Good performance; Inexpensive; Convenient kickstand; HDMI output
Mediocre build quality ; Runs hot; Limited viewing angles
The 8-inch Archos 80 G9 offers better performance than most low-price Android tablets, but it looks and feels like a sub-$300 slate.
Archos was making touchscreen tablets well before the iPad existed, but that doesn't mean the company operates in the shadow of Apple's device any less than the next competitor. Now Archos is aiming to step out from that darkness with the 80 G9 tablet. With a 1080p screen, HDMI output and speedy 1-GHz ARM processor, the 80 G9 will likely turn heads given its $299 price tag. But how does it compare with the increasingly crowded market of budget tablets?
Editor's note: Portions of this review were taken from the review of the Archos 101 G9.
Our first reaction to the Archos 80 G9's design was "blah"--and that's about how it remained. Its gravelly silver plastic exterior doesn't look flashy or dull, just unassuming. The smooth, beveled and relatively thin shape gears you up for a comfortable experience, but quickly lets you down. As soon as we took hold of the G9, we felt a little cheated. The beveled side edges seem unnecessarily thick, so it's a pretty wide hold and a far reach for your thumbs to get to the middle of the screen when you're holding the tablet horizontally. Also, the front-facing camera is in the middle of the left face of the tablet, right where we always put our thumb.
Like its larger brother, the 101 G9, the Archos 80 suffers from cheap build quality; a little finger pressure is enough to cause white flashes on the display when light from the screen's backlight peeks through. The plastic body creaks a bit in your hands, which doesn't inspire confidence.
At 8.9 x 6.1 x 0.5 inches and 1.1 pounds, the Archos 80 G9--while about average size for an 8-inch tablet--feels light. Vizio's competing tablet, at 8.1 x 6.6 x 0.5 inches, weighs a heftier 1.2 pounds, and Velocity Micro's Cruz T408 also comes in at 1.1 pounds.
The left side of the tablet has a Power button, microUSB, mini HDMI, headphone jack, and a microSD card slot. The right side is bare save for the volume rocker.
One feature that we thoroughly enjoyed was the built-in kickstand. It's great for viewing movies or just setting up on the desk for easy typing and navigation. Another cool addition is an on-board slot for a 3G stick that Archos says will also double as a USB port.
What's not so cool is the Archos 80 G9 itself. After sitting on our desk idle for 30 minutes, the back left by the speaker--where our fingers would go if we were holding the device--registered a disturbing 107 degrees.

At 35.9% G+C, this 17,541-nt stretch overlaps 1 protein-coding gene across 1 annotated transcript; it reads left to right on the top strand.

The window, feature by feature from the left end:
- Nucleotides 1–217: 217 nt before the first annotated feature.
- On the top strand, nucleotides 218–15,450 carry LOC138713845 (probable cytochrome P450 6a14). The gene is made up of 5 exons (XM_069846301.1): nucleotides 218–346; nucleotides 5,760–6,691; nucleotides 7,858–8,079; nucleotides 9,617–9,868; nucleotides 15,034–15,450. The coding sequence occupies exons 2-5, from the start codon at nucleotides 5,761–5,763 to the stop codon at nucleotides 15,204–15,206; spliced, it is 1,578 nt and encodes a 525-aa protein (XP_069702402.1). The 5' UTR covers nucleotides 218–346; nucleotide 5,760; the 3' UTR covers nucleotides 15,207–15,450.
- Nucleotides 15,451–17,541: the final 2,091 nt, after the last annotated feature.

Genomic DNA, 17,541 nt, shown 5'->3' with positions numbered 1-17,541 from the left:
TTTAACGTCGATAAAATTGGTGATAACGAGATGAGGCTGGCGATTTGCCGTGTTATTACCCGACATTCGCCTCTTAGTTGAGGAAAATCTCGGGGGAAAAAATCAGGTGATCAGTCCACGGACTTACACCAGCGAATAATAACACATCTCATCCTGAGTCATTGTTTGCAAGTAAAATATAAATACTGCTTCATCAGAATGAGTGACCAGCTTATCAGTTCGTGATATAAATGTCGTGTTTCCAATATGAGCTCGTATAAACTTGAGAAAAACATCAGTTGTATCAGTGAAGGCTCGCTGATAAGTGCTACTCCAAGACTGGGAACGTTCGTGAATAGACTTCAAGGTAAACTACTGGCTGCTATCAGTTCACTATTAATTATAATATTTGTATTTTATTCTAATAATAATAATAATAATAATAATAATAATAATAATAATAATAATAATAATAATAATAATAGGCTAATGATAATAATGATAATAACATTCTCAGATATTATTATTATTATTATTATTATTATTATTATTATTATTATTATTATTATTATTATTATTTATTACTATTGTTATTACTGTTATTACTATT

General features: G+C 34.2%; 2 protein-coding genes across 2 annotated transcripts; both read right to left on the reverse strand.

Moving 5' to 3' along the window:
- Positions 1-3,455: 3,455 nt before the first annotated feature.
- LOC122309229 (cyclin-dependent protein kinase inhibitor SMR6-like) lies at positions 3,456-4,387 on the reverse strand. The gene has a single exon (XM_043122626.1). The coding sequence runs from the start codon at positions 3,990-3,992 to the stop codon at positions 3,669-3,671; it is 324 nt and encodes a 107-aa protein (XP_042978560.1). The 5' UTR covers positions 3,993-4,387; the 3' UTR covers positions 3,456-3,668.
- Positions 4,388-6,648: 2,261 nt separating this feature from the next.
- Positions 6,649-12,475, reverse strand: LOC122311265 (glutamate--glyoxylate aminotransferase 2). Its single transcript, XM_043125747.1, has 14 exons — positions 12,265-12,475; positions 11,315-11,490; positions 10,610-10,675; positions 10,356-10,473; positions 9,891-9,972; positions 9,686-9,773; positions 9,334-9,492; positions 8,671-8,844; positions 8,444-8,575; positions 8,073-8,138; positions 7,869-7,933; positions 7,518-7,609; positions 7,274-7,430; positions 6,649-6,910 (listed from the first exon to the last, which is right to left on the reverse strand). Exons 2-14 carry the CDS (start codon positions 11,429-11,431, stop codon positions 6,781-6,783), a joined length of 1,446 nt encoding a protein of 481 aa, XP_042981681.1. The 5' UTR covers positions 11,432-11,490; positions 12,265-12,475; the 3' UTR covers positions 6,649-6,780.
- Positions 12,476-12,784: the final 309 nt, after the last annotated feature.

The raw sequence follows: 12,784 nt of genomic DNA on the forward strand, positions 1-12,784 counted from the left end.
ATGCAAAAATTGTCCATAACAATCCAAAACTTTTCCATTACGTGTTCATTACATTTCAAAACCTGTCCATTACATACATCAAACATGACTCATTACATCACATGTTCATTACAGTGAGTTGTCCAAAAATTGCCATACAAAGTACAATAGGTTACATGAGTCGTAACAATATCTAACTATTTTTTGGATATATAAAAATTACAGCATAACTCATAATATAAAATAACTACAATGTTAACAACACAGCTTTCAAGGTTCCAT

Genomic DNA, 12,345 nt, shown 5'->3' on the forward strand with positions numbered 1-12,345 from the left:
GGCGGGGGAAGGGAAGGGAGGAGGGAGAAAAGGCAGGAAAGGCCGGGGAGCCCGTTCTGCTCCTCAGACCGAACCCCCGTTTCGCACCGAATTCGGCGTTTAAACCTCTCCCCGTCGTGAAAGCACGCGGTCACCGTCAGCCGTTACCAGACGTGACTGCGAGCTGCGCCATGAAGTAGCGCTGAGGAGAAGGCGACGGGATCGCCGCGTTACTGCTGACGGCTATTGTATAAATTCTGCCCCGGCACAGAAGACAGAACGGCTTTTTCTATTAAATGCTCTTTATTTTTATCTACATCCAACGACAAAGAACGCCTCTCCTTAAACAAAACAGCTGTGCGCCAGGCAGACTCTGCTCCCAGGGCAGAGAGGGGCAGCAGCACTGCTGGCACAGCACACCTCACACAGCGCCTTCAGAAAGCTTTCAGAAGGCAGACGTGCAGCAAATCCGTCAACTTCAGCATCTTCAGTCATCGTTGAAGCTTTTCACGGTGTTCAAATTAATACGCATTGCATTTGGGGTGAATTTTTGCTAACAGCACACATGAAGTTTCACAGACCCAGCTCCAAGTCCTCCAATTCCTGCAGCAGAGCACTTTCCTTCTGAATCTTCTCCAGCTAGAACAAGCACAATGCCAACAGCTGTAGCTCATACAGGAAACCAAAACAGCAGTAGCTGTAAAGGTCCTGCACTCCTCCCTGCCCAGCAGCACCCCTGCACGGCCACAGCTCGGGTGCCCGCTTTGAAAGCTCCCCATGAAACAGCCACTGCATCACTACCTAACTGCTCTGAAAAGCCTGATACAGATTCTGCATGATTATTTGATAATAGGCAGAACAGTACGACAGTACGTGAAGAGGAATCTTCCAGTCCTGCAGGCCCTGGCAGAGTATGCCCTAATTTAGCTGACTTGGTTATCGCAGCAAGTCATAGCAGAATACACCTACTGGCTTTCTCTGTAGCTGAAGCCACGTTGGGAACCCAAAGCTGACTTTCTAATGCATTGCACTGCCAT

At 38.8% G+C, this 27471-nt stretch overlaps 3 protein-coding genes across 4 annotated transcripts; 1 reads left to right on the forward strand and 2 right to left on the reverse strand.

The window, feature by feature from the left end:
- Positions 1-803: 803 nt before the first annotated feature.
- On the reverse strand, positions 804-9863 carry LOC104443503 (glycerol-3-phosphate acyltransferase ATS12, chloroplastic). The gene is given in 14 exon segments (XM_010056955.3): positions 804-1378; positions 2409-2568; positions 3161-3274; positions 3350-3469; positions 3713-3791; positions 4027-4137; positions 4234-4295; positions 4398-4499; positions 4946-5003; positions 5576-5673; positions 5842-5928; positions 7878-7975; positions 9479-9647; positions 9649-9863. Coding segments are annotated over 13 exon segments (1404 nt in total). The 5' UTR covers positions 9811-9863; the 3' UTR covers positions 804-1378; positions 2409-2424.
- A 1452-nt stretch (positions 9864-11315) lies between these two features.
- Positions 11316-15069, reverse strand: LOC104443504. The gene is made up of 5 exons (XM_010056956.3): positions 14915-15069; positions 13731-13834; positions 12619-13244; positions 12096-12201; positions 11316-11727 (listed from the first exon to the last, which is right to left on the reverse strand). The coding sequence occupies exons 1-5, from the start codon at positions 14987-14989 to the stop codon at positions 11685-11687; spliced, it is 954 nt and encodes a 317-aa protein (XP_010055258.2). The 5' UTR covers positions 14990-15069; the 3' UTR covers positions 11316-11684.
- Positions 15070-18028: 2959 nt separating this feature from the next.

Display and Audio
The Archos 80 G9's 8-inch 1024 x 768 screen is a mixed bag. Icons and buttons on the Honeycomb operating system's interface looked colorful and vivid, as did 1080p trailers for The Avengers and Sherlock Holmes: A Game of Shadows. However, the display is very glossy, picks up fingerprints very easily, and has limited viewing angles. Ultimately, if you're not in a low-lighted area with the screen on full brightness, things get frustratingly hard to see.
A single speaker on the back of the Archos 80 G9 produced clear but somewhat distant audio. When we listened to Pearl Jam's "Black," the guitar riffs were crisp but Eddie Vedder's voice sounded tinny. Though it was louder than the Pandigital Nova, Vizio's 8-inch tablet offered better sound.
Software and Interface
Running the Android 3.2 Honeycomb operating system, the 80 G9 provides a rather unspoiled navigation that never froze. There was little to no delay in responsiveness, and we had no problems when moving through the menus and apps. Navigation is pretty intuitive and relies mostly on three simple touch buttons: a back button, a home button, and a recent apps button for switching between apps.
There are five window panes where you can organize your apps, and they're convenient and easy to flip through. The main menu is clean and fairly customizable. You can ditch icons you don't want, and tapping the Apps or + key will bring up an additional menu for accessing your apps, widgets, and wallpapers.
Whether in portrait or landscape mode, typing on the Archos 80 G9's keyboard was a pleasure. While we would have preferred haptic feedback, it was perfectly calibrated. We also appreciated the dedicated .com key.
Archos keeps things light on the software side, which is a good thing. The Archos Music and Video apps both have slick interfaces with animated jacket artwork. Within Music, users can do the usual things, including sorting their content by artist, album, and more. Video offers much the same functionality with filters for Recently Added, Recently Played, Movies, and TV shows.